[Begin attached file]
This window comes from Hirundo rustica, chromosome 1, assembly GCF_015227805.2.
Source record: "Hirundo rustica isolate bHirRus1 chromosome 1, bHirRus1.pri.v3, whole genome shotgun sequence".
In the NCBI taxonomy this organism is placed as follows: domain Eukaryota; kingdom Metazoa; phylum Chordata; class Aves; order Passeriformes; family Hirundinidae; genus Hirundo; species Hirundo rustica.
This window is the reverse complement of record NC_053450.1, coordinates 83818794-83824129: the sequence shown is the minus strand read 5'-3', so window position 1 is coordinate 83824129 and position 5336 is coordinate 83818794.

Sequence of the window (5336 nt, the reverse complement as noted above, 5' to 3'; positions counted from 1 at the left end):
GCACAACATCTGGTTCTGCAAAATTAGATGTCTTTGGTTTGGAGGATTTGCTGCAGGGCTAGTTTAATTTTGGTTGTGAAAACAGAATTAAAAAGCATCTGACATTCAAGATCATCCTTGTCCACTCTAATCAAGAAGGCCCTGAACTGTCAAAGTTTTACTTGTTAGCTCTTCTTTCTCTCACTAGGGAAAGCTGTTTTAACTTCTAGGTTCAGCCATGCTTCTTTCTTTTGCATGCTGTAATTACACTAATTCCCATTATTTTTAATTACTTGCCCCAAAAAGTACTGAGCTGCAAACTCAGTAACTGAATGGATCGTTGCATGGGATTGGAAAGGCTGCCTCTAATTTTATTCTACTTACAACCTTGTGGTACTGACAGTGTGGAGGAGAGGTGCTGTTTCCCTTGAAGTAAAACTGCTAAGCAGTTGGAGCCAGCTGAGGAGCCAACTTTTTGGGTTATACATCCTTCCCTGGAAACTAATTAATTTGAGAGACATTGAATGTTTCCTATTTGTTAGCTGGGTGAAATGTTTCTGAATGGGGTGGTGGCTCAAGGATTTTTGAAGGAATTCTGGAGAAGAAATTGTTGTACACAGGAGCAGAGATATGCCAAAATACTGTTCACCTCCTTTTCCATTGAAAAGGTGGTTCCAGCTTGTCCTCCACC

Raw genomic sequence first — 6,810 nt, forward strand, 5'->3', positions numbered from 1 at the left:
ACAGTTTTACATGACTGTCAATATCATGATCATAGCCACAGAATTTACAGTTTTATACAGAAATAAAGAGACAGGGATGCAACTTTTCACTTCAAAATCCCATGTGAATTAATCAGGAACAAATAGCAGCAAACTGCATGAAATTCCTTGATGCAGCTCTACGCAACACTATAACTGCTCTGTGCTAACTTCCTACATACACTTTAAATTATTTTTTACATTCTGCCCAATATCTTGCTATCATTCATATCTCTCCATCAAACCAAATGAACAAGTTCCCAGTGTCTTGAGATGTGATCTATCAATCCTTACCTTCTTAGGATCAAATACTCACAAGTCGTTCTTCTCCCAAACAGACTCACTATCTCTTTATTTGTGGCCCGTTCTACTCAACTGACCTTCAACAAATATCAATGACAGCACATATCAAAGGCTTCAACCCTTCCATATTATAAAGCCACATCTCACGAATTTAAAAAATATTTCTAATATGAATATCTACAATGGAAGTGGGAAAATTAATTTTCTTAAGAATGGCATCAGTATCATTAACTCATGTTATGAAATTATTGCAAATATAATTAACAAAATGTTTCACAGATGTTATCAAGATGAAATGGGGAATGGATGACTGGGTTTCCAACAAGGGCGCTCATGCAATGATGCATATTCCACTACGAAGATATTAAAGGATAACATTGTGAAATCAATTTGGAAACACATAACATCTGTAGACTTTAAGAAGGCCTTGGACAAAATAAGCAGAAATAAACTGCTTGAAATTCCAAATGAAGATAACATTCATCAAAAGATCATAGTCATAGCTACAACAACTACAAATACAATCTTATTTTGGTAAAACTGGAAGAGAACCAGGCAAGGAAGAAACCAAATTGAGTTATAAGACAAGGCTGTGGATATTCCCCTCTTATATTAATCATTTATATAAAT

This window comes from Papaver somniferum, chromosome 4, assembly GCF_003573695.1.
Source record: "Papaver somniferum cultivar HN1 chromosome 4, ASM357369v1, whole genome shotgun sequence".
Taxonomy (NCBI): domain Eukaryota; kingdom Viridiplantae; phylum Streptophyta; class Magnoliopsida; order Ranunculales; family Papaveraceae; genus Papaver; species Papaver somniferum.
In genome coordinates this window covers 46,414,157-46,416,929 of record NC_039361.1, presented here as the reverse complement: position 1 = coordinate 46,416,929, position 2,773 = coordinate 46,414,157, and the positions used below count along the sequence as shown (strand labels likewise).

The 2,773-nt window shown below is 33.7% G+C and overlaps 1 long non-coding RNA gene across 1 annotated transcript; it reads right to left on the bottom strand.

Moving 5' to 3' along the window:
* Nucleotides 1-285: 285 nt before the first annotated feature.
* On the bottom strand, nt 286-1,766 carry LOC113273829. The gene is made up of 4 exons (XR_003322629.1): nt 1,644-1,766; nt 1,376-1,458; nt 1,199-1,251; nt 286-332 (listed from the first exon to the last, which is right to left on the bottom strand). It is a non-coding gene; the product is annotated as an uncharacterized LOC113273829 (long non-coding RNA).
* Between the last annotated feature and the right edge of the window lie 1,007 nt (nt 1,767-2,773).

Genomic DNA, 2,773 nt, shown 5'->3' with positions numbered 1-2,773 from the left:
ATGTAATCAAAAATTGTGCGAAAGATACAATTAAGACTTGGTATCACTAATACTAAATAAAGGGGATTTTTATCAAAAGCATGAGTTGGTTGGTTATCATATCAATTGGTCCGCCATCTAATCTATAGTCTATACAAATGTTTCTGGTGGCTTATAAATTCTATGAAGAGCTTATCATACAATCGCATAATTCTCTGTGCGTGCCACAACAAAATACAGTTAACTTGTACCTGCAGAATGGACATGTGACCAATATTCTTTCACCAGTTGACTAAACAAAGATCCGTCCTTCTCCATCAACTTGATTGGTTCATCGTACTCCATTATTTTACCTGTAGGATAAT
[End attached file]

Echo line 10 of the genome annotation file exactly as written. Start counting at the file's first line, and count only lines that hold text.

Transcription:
Source record: "Papaver somniferum cultivar HN1 chromosome 4, ASM357369v1, whole genome shotgun sequence".